Image: The Good Shepherd by Hanna Varghese
Scriptures for today's liturgy
As is the case every Sunday, the scripture readings we just heard
are the those read in every Catholic church in the world today.
And I can assure you there’s not a priest in the world
who takes the pulpit today without some soul-searching
as he considers the first reading --
Woe to the shepherds-- and the ways he’s been a careless or unfaithful shepherd,
who mislead and scatter the flock of my pasture,
says the LORD.
the ways in which he may have mislead,
scattered, lost or harmed those entrusted to his care.
Through the prophet Jeremiah, the Lord’s judgment falls heavy
on shepherds who have failed to protect and nurture,
defend and love those in their flock.
I’ve been reflecting on this for the past week,
looking back over many years, remembering mistakes I’ve made,
some small, some much bigger,
and wondering, too, about mistakes I’ve made
that I'm not even aware of.
Each week on my blog on the Internet
I write and post a prayer called, Monday Morning Offering.
This past Monday found me working with Jeremiah's words
and I’d like to share with you the prayer that came from that.
Good morning, good God!It’s a good thing, even if it’s a hard thing,
You know, Lord,
I try really hard to say the right thing,
to write the right thing, to do the right thing -
but despite my best efforts
my words and deeds can miss their mark
and, even worse, end up hurting
just where I wanted to heal...
Sometimes my efforts at honesty
become a hard lesson in humility
and while I'm grateful for what I've learned
I grieve the cost to those who taught me,
at whose expense my newfound wisdom comes...
Sometimes, Lord, my best intentions
fall apart in my own hands
and, try as I might, it's hard to see
how and when and why something went wrong
- but it did...
So this morning, Lord, I offer you my garbled words
and any harm they've done
and I pray you might speak a healing word
upon whatever unintended hurt I've caused...
And I offer you all I've learned the hard way, Lord:
the way that's paved with others' hopes,
the path that bears the prints of my rough steps.
I ask forgiveness of any whose hearts I've trespassed
I offer you all my good intentions, Lord:
help me see them for what they are,
to discern the selfish from the selfless
and to act upon the wisdom gained...
I offer you all the mistakes I've made, Lord:
the ones I didn't see coming,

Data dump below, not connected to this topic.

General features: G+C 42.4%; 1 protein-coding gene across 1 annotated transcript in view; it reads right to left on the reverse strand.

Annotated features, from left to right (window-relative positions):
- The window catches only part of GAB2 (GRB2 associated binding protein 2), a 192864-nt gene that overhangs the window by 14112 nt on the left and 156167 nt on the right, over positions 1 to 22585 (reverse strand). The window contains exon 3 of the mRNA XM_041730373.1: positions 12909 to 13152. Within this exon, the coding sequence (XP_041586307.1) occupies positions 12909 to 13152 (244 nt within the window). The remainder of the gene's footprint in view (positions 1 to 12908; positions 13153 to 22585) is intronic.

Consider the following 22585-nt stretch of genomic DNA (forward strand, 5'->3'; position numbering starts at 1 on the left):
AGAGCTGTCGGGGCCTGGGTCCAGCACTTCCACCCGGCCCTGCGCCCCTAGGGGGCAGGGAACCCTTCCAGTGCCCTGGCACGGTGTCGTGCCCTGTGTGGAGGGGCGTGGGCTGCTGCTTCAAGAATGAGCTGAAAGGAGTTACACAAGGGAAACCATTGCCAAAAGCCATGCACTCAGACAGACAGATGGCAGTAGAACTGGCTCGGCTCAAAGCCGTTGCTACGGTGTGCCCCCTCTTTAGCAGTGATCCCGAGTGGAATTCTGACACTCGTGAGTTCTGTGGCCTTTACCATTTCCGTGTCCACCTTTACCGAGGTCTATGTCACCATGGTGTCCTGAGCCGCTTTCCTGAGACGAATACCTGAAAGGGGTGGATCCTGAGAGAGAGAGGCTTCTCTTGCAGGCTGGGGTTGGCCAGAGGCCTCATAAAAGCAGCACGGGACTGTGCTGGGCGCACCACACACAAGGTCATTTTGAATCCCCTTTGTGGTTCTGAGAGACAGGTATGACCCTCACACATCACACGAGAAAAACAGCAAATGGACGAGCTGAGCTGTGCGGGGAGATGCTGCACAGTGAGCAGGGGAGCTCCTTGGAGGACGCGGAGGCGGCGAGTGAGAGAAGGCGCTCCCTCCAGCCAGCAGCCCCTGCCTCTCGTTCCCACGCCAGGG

the ones I should have seen coming,
and the ones I saw only when it was all too late.
I pray for your forgiveness
- and for the healing of any whom I've hurt.
I offer you the foolish pride that tempts me to think,
too often to believe,
that I am always right and never wrong.
Help me see myself as you see me, Lord:
help me see what is good and true
and help me take honest stock
of what should have no place in this heart of mine...
Tame, heal, shape and mold my heart for you, Lord,
and for all whose paths cross mine...
Good God of Monday mornings,
take hold of my heart this day and night
and through all of the week before me....
when the scriptures call us to accountability.
I hope that this moment this week
will sharpen my own shepherd’s eye
and strengthen my shepherd’s heart
to make me a more faithful servant of God and the church.
And for all of us --
in whatever ways each of us is called to shepherd others in faith,
in our families, among friends, in the parish, in the community,
where we work or play --
perhaps this will be a moment for each of us to review how carefully,
how faithfully we shepherd those in our care.
In the gospel today, Jesus is moved deep in his heart
when he sees others who look to be “sheep without a shepherd.”
Perhaps that’s what we might do this summer,
you and I, each in our own way:
we might keep an eye out for any who seem to be
“sheep without a shepherd,”
and see what we might do to shepherd them,
to bring them closer to us and to God's love.
The Good and faithful Shepherd of us all gathers us to his table now
to nourish us with the gift of his own life.
May his careful shepherding of us
lead us to shepherd one another with greater and more faithful care.